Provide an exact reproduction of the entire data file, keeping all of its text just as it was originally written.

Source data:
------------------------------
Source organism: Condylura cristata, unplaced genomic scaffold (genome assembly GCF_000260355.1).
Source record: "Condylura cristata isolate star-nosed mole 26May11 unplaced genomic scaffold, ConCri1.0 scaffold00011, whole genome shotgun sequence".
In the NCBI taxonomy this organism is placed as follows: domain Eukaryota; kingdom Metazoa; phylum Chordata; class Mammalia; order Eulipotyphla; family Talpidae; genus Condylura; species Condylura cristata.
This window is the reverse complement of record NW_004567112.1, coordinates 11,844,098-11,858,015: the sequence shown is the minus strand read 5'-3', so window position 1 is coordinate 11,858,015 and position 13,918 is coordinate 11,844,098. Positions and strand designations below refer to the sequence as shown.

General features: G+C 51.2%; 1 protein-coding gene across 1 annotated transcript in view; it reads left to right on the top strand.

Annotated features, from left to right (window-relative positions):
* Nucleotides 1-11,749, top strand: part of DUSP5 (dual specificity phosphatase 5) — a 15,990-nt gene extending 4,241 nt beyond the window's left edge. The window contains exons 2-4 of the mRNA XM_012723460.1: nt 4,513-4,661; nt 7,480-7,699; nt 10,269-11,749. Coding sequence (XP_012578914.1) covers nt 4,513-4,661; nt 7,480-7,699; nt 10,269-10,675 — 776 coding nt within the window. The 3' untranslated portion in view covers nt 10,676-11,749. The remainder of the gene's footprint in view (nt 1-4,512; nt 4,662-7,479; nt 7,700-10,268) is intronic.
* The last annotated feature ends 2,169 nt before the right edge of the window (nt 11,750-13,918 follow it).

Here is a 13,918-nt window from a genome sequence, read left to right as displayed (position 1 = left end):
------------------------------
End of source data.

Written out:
Source organism: Condylura cristata, unplaced genomic scaffold (genome assembly GCF_000260355.1).
Source record: "Condylura cristata isolate star-nosed mole 26May11 unplaced genomic scaffold, ConCri1.0 scaffold00011, whole genome shotgun sequence".
In the NCBI taxonomy this organism is placed as follows: domain Eukaryota; kingdom Metazoa; phylum Chordata; class Mammalia; order Eulipotyphla; family Talpidae; genus Condylura; species Condylura cristata.
This window is the reverse complement of record NW_004567112.1, coordinates 11,844,098-11,858,015: the sequence shown is the minus strand read 5'-3', so window position 1 is coordinate 11,858,015 and position 13,918 is coordinate 11,844,098. Positions and strand designations below refer to the sequence as shown.

General features: G+C 51.2%; 1 protein-coding gene across 1 annotated transcript in view; it reads left to right on the top strand.

Annotated features, from left to right (window-relative positions):
* Nucleotides 1-11,749, top strand: part of DUSP5 (dual specificity phosphatase 5) — a 15,990-nt gene extending 4,241 nt beyond the window's left edge. The window contains exons 2-4 of the mRNA XM_012723460.1: nt 4,513-4,661; nt 7,480-7,699; nt 10,269-11,749. Coding sequence (XP_012578914.1) covers nt 4,513-4,661; nt 7,480-7,699; nt 10,269-10,675 — 776 coding nt within the window. The 3' untranslated portion in view covers nt 10,676-11,749. The remainder of the gene's footprint in view (nt 1-4,512; nt 4,662-7,479; nt 7,700-10,268) is intronic.
* The last annotated feature ends 2,169 nt before the right edge of the window (nt 11,750-13,918 follow it).

Here is a 13,918-nt window from a genome sequence, read left to right as displayed (position 1 = left end):